Walk into any new car showroom these days and you see displayed next to the glistening motors a fact sheet about performance of the vehicle, economy and CO2 emissions. Most of us are sold on the shiny motor, how it looks and feels and don’t really give a second thought to what road tax will have to be paid. Maybe we will decide whether to purchase a petrol engine model, diesel, electric or hybrid, but that’s as far as any thought process goes about performance.
It seems only fitting that on the 100-year anniversary of women gaining the right to vote the momentum surrounding women’s equality is stronger than ever. With all the ‘Time’s Up’ and ‘Me Too’ campaigns it’s hard to ignore the fact that despite how far equal rights have come, women are still having to fight to get equality in the workplace. This is no different for the issue of equal pay and with recent, high profile scandals within the BBC and Tesco it seems that this is going to be very much in the foreground for the foreseeable future, and quite rightly so!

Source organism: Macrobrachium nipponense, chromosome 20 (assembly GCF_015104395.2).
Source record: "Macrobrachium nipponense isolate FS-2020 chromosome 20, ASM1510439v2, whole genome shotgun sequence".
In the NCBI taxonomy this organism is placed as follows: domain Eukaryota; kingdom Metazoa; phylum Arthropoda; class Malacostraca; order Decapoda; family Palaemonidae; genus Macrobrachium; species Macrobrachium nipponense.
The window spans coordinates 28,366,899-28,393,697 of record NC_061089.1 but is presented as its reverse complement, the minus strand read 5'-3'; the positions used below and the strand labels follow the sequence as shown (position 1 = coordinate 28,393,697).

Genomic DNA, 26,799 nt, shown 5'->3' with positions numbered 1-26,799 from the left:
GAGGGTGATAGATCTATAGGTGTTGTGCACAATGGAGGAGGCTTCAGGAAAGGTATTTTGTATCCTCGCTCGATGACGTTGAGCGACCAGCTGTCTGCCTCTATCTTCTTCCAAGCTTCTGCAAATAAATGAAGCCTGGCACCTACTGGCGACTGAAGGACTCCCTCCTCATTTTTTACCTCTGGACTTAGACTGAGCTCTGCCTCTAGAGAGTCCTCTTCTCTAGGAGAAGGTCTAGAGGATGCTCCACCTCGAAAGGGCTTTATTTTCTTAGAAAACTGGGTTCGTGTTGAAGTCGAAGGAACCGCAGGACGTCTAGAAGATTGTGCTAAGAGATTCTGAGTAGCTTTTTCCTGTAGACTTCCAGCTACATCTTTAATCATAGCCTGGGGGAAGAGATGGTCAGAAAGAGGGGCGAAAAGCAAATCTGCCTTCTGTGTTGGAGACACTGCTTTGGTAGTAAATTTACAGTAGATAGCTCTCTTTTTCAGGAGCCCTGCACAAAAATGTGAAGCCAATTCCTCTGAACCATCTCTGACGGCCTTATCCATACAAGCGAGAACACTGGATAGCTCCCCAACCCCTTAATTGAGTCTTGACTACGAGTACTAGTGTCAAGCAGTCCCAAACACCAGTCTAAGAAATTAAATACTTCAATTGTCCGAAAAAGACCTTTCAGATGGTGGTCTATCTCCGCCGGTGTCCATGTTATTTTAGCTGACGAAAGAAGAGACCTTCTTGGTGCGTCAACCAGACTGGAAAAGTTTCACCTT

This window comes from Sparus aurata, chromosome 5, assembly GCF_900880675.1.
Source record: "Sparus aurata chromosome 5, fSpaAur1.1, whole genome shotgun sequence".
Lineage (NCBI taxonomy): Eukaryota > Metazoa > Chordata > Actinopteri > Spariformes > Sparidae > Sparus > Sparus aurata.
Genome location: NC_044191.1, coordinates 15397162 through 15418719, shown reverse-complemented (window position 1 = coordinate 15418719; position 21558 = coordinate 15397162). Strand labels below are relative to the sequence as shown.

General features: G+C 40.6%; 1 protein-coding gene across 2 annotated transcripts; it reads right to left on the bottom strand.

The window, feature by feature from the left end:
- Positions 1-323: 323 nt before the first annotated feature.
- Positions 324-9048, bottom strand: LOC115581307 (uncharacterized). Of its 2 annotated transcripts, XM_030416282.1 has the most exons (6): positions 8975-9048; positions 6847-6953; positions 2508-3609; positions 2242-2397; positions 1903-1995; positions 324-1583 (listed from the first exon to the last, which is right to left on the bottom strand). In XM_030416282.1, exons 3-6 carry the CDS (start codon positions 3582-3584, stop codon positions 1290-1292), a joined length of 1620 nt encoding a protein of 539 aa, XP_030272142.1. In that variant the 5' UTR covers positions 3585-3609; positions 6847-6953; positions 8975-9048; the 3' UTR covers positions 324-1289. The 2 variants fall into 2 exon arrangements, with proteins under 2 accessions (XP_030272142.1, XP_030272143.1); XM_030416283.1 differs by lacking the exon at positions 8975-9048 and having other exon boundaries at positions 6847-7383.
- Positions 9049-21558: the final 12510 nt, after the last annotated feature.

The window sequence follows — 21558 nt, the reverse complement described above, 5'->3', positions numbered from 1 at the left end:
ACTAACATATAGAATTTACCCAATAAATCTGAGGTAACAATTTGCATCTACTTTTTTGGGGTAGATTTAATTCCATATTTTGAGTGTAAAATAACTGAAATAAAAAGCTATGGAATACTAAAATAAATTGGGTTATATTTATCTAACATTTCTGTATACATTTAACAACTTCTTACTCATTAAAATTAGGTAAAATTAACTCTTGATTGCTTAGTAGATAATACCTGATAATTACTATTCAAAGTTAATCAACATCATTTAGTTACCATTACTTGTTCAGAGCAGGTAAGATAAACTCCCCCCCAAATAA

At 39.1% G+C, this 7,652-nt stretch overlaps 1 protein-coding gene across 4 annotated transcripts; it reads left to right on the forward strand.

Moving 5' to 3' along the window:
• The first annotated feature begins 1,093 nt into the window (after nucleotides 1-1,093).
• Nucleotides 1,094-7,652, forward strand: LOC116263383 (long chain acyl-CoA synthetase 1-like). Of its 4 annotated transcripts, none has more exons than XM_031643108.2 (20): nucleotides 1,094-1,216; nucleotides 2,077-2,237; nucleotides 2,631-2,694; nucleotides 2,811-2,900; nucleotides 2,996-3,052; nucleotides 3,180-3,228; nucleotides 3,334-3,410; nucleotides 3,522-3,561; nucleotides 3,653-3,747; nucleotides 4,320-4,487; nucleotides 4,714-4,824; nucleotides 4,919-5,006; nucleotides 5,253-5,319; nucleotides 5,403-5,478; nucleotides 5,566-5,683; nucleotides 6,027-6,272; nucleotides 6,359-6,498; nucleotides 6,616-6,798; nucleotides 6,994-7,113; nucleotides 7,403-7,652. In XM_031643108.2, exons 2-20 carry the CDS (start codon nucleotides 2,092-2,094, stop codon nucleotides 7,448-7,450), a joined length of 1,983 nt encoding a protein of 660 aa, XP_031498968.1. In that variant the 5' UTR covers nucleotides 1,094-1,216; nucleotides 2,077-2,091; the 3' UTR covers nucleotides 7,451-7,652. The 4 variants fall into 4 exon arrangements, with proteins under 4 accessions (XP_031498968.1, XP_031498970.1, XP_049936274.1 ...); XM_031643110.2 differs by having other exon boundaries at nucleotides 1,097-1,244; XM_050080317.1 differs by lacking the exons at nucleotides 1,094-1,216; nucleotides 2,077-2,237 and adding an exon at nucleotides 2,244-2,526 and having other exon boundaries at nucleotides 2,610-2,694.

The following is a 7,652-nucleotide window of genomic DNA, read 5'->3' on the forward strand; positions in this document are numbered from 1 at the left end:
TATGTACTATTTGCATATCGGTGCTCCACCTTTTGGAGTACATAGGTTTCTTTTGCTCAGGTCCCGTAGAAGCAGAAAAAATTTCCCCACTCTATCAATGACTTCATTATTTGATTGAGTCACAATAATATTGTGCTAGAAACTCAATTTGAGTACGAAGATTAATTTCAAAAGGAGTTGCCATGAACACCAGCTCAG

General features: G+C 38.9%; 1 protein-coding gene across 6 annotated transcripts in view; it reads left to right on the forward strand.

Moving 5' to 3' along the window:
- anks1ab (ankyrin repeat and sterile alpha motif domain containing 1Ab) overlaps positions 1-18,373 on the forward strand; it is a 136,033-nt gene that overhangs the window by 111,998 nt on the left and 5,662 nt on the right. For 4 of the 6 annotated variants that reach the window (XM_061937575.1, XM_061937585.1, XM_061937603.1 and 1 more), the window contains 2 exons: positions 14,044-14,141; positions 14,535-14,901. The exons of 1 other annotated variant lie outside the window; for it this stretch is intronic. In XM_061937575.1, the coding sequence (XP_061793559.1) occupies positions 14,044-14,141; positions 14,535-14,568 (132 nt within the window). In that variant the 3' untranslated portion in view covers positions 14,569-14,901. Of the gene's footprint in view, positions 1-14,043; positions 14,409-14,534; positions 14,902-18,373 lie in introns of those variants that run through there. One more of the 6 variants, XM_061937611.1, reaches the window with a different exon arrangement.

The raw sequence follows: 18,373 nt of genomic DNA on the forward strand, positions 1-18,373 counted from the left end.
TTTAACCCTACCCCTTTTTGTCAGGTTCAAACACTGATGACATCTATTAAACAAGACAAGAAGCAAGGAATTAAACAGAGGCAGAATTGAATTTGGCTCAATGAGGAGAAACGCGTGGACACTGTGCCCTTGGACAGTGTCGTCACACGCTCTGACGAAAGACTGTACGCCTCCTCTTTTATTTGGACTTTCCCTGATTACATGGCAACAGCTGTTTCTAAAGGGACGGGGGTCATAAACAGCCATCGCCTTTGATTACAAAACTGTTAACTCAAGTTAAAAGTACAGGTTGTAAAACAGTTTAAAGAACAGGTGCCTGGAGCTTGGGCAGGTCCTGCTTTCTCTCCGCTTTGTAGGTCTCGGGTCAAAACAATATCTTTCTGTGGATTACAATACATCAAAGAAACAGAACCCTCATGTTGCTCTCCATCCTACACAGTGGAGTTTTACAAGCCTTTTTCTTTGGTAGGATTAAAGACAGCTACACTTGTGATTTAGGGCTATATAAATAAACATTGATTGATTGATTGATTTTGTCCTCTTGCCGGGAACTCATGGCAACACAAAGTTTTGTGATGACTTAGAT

Within this column we have previously outlined the agreement reached towards the end of last year to guarantee the rights of non-UK nationals to remain in the UK post Brexit. As we draw closer to the 29th March 2019 exit date, issues begin to arise about what will happen from this day onwards. Fuel was added to the flames this week by the Prime Minister Theresa May who, speaking on a trade visit to China indicated that anyone not already settled in the UK by 29th March 2019 would not be treated the same as someone already here.